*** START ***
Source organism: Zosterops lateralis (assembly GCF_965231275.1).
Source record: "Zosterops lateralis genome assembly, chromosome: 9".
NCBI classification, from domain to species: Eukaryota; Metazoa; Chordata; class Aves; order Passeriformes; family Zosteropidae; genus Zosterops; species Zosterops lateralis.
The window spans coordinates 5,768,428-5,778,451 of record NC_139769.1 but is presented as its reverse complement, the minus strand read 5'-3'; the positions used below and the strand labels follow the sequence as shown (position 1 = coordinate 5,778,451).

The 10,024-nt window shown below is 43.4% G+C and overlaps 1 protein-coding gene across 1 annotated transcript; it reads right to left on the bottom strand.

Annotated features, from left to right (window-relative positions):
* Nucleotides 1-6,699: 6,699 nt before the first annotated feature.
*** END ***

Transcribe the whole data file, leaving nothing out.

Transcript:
Source organism: Zosterops lateralis (assembly GCF_965231275.1).
Source record: "Zosterops lateralis genome assembly, chromosome: 9".
NCBI classification, from domain to species: Eukaryota; Metazoa; Chordata; class Aves; order Passeriformes; family Zosteropidae; genus Zosterops; species Zosterops lateralis.
The window spans coordinates 5,768,428-5,778,451 of record NC_139769.1 but is presented as its reverse complement, the minus strand read 5'-3'; the positions used below and the strand labels follow the sequence as shown (position 1 = coordinate 5,778,451).

The 10,024-nt window shown below is 43.4% G+C and overlaps 1 protein-coding gene across 1 annotated transcript; it reads right to left on the bottom strand.

Annotated features, from left to right (window-relative positions):
* Nucleotides 1-6,699: 6,699 nt before the first annotated feature.